Josh van der Flier has already ticked an amount of boxes in his nascent rugby career.
Part of the crew that lowered New Zealand’s mast in Chicago, he has tasted Six Nations action aplenty, toured South Africa with Leinster and he came close to a first Champions Cup final appearance last season when Clermont Auvergne had five points to spare in the penultimate round.
At just 24, there’s plenty of time and scope to add to all that but he’s particularly keen to get a proper crack at Munster. His exposure to the famed rivalry to date has amounted to nothing more than a few cameos off the bench.
Both came two seasons ago: 10 minutes at the fag end of a Christmas meeting at Thomond Park when Leinster were easing to a 24-9 win and just under half-an-hour four months later when the hosts edged a 16-13 PRO12 encounter at Aviva Stadium.
He remembers them slightly differently. Van der Flier spoke this week of a combined 10 minutes banked between the two, and of an Aviva contest that was in the bag by the time he came on, but the sense of unfulfillment stands regardless of the impaired recall.
“I don’t remember doing anything really. Couple of tackles and hit a ruck or two.”
A Wesley College graduate, he is of the Leinster generation that came of age in the wake of the golden era with its three Heineken Cups and the most memorable of the meetings with the southern cousins but he is adamant that the derby still holds the same allure today.
“It’s the game everyone wants to play in. There are obviously semi-finals and finals and stuff but other than those this is probably the biggest game of the year. We don’t like them very much and they don’t really like us, so it makes for a good game. I’ll be very physical.”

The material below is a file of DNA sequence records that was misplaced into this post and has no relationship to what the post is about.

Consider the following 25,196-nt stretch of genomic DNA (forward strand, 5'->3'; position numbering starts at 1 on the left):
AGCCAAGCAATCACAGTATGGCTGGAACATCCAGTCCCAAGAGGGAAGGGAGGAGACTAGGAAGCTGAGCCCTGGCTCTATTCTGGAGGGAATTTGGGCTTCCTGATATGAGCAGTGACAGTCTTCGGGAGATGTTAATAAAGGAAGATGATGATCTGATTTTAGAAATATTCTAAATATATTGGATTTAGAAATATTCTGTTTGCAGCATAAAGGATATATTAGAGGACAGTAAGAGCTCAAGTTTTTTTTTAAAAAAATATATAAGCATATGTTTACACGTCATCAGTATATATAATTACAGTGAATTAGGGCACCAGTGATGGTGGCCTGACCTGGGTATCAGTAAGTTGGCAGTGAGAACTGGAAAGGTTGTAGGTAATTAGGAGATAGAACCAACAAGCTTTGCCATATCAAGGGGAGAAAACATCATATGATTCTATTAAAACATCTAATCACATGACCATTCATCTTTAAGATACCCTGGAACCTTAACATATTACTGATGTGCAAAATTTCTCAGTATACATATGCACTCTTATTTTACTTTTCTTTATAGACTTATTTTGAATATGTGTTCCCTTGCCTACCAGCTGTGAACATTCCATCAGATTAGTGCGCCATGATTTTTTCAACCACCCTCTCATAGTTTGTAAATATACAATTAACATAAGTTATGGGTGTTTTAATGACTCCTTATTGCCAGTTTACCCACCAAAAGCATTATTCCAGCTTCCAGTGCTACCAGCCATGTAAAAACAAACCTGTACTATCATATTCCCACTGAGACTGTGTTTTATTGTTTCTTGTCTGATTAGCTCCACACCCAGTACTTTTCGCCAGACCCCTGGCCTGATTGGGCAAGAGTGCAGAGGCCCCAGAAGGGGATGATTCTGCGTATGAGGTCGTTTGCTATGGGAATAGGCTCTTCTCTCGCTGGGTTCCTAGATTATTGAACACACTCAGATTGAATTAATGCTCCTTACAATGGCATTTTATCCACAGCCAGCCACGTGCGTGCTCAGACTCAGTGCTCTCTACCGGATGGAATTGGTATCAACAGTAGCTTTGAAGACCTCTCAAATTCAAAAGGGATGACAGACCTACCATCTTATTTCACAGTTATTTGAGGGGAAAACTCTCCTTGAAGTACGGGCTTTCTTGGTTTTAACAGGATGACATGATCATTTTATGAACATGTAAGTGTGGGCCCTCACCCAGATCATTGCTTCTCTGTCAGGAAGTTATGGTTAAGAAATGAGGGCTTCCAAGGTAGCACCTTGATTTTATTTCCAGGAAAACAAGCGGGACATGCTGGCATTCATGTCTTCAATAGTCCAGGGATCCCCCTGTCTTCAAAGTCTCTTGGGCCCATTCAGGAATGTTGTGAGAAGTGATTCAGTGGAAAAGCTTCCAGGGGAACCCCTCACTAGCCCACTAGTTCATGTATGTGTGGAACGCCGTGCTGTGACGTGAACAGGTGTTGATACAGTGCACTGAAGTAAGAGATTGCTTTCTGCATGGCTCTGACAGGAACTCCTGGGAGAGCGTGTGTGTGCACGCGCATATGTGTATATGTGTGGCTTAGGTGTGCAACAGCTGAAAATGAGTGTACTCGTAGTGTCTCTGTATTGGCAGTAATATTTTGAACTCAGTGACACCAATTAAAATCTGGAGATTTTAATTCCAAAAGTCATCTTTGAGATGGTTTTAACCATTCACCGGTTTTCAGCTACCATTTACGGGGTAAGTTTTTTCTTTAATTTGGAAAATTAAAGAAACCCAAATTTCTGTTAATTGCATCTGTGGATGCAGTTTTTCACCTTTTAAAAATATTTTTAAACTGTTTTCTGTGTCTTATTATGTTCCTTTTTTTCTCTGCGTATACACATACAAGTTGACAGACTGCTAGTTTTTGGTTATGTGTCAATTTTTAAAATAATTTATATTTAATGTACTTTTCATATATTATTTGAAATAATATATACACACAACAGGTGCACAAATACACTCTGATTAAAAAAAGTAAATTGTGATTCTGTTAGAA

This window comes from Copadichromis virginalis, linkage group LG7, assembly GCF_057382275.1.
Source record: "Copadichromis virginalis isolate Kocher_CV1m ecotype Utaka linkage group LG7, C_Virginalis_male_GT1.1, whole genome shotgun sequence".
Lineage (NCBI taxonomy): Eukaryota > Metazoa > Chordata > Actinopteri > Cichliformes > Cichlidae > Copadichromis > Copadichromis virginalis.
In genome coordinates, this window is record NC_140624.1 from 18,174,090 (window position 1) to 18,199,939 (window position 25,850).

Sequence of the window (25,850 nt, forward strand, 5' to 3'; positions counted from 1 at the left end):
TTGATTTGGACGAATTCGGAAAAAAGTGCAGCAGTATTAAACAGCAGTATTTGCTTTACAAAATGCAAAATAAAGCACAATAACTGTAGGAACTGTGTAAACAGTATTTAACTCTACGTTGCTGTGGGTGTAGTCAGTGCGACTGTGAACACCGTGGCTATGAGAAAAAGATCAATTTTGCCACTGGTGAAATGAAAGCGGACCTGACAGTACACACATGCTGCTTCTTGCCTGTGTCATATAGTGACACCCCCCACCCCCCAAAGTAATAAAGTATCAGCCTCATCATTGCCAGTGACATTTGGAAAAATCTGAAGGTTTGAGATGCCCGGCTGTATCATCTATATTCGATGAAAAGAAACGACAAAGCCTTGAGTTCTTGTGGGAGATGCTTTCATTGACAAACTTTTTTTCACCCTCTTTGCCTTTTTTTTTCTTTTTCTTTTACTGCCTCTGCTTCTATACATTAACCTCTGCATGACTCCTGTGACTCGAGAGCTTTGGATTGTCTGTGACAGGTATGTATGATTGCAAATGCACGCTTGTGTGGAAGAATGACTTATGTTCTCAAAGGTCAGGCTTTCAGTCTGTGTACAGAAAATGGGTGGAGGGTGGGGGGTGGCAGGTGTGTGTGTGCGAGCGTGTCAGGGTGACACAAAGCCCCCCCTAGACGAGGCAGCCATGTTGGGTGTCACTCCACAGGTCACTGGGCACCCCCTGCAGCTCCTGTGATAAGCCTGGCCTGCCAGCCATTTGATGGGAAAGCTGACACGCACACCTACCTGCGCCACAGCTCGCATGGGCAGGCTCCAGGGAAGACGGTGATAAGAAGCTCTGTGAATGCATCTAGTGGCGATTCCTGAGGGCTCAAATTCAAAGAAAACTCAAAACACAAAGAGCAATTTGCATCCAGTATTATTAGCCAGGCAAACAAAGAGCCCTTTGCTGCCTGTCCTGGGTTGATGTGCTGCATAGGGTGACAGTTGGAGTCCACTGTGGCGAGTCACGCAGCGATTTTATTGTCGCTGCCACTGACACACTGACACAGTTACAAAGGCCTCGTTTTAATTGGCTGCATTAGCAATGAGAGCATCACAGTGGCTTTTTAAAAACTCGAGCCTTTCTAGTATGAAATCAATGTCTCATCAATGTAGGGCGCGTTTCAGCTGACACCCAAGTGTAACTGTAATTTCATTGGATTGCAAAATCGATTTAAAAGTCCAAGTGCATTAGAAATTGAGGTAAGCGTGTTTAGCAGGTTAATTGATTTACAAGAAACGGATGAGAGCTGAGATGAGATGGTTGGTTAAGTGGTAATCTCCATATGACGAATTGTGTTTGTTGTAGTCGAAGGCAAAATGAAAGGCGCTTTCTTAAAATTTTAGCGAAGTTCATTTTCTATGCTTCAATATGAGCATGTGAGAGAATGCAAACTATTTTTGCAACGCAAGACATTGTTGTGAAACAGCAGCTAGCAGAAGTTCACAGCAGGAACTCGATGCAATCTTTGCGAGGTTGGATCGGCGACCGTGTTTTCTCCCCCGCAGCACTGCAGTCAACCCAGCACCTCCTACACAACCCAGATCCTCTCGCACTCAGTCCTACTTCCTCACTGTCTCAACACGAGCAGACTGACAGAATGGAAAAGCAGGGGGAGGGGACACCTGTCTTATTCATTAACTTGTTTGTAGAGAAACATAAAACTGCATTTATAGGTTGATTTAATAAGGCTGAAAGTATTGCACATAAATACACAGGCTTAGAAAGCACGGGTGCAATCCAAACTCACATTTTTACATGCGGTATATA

He was never fortunate enough as a schoolboy to nab a ticket for those Munster meetings of old but he followed them assiduously on the box and a younger, more impressionable van der Flier might have even shed a tear or two come the final whistle, win or lose.
It’s an admission that demands more detail.
“I would have been a bit more emotional when I was younger. Things might mean a lot to me but if I am very sad or very happy I wouldn’t really show it that much. I cried after the (Clermont) semi-final there last year. Other than that, it’s been a long time. Maybe when we got knocked out at school.”
Emotion will have its place this weekend. Channeled properly it can add to performances both individual and collective, not least when faced with a Munster back row that will likely be spearheaded by CJ Stander, one of those van der Flier knows well from Ireland camp.
So, how to stop him?
“It’s the same as any good player: you have to get at them early and don’t give them time to get into the game. There’s no point in tackling him high, he bounces people off. For me anyway I’ll just try to tackle him low and try to get into him early. That’s all you can do. He’s a very good player and you try not to give him space.”
Both sides have now reintegrated their British and Irish Lions, most of them anyway, but this derby meeting has been compromised before by the difficulties inherent in mixing and matching personnel before Europe and Leinster’s prep has been made all the more difficult for the recent spell in South Africa.
A lucky enough 21-13 win over Edinburgh was registered at the RDS last Friday and the hope is that the province will gel that bit better after a solid week spent amidst the familiar comforts of their base at UCD.
“Last week, our accuracy was down a little bit and I suppose with the lads coming back in to play, it does disrupt things a little bit. It’s hard to be really fluid in lads’ first game back. You could see in pre-season as well, when everyone is having their first game back it’s always scrappy.
“So the lads will be good for the bit of game time at the weekend and hopefully we’ll be sharp coming into the weekend.”
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